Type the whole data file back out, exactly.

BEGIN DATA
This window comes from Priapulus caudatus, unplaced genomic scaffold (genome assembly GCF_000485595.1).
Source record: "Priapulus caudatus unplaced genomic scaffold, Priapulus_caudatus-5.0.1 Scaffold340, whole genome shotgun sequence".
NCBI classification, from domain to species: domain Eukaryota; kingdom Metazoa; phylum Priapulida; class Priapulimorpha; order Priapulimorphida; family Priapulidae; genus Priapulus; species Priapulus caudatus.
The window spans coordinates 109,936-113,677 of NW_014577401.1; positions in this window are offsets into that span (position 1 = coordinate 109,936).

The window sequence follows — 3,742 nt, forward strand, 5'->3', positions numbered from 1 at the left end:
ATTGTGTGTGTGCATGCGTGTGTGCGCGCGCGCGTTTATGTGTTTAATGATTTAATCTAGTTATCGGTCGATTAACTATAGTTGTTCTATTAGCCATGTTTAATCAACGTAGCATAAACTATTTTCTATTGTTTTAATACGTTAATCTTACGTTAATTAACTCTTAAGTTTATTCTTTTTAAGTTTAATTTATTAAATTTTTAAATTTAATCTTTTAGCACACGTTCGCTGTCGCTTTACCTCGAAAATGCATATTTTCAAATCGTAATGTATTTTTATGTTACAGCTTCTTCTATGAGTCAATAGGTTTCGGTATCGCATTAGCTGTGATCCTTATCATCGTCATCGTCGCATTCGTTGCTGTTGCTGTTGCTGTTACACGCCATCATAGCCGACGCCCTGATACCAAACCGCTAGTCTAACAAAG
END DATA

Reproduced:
This window comes from Priapulus caudatus, unplaced genomic scaffold (genome assembly GCF_000485595.1).
Source record: "Priapulus caudatus unplaced genomic scaffold, Priapulus_caudatus-5.0.1 Scaffold340, whole genome shotgun sequence".
NCBI classification, from domain to species: domain Eukaryota; kingdom Metazoa; phylum Priapulida; class Priapulimorpha; order Priapulimorphida; family Priapulidae; genus Priapulus; species Priapulus caudatus.
The window spans coordinates 109,936-113,677 of NW_014577401.1; positions in this window are offsets into that span (position 1 = coordinate 109,936).

The window sequence follows — 3,742 nt, forward strand, 5'->3', positions numbered from 1 at the left end:
ATTGTGTGTGTGCATGCGTGTGTGCGCGCGCGCGTTTATGTGTTTAATGATTTAATCTAGTTATCGGTCGATTAACTATAGTTGTTCTATTAGCCATGTTTAATCAACGTAGCATAAACTATTTTCTATTGTTTTAATACGTTAATCTTACGTTAATTAACTCTTAAGTTTATTCTTTTTAAGTTTAATTTATTAAATTTTTAAATTTAATCTTTTAGCACACGTTCGCTGTCGCTTTACCTCGAAAATGCATATTTTCAAATCGTAATGTATTTTTATGTTACAGCTTCTTCTATGAGTCAATAGGTTTCGGTATCGCATTAGCTGTGATCCTTATCATCGTCATCGTCGCATTCGTTGCTGTTGCTGTTGCTGTTACACGCCATCATAGCCGACGCCCTGATACCAAACCGCTAGTCTAACAAAG